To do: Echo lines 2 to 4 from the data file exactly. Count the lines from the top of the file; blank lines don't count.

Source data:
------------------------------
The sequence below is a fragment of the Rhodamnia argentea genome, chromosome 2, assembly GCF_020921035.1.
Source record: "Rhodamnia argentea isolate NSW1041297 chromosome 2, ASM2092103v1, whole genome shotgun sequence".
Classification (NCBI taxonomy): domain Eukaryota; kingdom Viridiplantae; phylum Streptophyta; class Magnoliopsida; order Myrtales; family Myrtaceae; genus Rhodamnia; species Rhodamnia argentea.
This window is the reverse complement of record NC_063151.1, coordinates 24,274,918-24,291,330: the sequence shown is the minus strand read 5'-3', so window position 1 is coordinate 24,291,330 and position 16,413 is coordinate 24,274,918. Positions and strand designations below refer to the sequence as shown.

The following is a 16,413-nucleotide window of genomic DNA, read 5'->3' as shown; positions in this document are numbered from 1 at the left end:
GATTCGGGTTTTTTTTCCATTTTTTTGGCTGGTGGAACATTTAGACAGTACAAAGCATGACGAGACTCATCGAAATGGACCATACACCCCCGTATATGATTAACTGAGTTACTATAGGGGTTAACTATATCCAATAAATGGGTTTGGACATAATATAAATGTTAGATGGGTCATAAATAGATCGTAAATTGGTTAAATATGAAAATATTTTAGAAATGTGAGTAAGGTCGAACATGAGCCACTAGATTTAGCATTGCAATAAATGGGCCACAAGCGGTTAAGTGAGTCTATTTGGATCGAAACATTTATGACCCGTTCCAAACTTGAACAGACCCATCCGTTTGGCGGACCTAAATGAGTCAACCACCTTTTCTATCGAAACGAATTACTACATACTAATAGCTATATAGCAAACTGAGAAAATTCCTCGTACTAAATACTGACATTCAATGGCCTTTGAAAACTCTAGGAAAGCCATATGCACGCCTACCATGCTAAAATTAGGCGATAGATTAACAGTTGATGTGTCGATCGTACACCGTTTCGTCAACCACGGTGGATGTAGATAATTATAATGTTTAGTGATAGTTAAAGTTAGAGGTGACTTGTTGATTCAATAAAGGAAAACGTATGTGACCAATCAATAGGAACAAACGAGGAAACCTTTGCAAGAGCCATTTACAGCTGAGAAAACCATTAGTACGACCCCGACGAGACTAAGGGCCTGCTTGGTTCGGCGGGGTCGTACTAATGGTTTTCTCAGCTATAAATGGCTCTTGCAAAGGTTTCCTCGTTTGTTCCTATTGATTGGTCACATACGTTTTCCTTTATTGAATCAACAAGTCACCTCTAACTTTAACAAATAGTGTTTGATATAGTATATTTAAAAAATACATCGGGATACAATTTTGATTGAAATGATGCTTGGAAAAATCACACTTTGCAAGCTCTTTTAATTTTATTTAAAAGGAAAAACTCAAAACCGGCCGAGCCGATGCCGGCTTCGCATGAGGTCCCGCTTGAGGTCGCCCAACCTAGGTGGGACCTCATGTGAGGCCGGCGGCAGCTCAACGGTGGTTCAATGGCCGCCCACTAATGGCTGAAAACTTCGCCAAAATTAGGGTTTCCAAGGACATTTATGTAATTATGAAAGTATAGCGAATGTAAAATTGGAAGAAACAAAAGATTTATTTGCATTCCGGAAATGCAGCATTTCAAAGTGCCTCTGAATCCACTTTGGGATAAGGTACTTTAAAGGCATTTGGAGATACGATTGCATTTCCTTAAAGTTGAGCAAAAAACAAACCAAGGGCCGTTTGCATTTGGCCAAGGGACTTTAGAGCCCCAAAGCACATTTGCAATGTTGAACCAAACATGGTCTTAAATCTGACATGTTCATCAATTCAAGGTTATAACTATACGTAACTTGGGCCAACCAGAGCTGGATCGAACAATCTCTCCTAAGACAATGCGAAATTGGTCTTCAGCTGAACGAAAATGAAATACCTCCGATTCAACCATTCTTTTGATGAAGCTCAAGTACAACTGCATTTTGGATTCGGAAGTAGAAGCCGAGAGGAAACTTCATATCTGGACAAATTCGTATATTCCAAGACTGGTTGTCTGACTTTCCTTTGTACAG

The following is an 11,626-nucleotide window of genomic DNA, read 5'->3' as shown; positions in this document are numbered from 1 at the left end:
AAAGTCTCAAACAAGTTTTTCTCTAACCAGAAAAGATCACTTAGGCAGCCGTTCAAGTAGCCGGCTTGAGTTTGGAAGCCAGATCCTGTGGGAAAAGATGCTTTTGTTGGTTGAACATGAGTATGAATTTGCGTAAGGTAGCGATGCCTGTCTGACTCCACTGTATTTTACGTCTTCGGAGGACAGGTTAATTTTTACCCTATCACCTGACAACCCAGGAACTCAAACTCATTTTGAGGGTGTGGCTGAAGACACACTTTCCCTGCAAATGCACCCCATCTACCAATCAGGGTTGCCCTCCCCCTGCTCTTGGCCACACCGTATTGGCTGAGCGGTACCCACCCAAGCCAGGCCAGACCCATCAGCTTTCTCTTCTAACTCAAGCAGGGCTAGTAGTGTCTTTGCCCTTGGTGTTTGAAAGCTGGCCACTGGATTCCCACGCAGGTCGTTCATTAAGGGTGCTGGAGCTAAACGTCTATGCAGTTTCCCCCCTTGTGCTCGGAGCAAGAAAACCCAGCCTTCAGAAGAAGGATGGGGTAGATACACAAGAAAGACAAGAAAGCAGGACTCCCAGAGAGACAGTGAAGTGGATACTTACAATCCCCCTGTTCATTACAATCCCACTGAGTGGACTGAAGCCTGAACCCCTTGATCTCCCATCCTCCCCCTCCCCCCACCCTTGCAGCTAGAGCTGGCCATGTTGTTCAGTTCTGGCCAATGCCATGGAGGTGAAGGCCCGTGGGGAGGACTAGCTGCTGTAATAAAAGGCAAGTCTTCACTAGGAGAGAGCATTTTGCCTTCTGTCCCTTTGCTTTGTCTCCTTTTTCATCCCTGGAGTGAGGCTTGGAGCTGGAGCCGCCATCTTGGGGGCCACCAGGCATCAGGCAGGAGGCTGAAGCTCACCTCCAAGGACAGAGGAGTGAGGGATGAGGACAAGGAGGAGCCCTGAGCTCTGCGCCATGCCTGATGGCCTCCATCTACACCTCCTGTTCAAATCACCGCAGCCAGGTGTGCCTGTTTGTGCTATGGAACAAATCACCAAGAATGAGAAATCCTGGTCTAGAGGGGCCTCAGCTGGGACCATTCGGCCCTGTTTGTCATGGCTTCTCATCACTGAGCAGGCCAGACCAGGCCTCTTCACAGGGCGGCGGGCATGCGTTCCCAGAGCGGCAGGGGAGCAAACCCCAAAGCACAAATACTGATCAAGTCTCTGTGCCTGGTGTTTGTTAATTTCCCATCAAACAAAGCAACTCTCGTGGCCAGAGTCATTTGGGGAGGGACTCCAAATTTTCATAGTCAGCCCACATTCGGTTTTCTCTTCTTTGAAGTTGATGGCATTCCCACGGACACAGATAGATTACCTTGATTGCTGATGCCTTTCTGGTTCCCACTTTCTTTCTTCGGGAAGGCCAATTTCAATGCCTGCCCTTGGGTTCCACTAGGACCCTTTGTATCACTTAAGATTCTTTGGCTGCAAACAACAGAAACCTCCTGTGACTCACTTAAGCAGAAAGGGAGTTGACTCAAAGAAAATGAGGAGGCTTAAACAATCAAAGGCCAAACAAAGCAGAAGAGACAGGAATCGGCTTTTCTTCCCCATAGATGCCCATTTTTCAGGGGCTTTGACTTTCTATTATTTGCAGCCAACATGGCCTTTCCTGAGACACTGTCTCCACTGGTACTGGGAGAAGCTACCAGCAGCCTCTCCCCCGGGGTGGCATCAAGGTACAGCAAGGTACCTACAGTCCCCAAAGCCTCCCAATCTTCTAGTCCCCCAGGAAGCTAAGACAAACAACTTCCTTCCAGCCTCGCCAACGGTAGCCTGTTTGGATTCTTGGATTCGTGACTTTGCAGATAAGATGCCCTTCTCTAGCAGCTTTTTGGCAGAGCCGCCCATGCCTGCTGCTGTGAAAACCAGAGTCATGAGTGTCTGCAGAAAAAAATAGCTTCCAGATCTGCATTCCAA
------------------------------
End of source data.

Source record: "Rhodamnia argentea isolate NSW1041297 chromosome 2, ASM2092103v1, whole genome shotgun sequence".
Classification (NCBI taxonomy): domain Eukaryota; kingdom Viridiplantae; phylum Streptophyta; class Magnoliopsida; order Myrtales; family Myrtaceae; genus Rhodamnia; species Rhodamnia argentea.
This window is the reverse complement of record NC_063151.1, coordinates 24,274,918-24,291,330: the sequence shown is the minus strand read 5'-3', so window position 1 is coordinate 24,291,330 and position 16,413 is coordinate 24,274,918. Positions and strand designations below refer to the sequence as shown.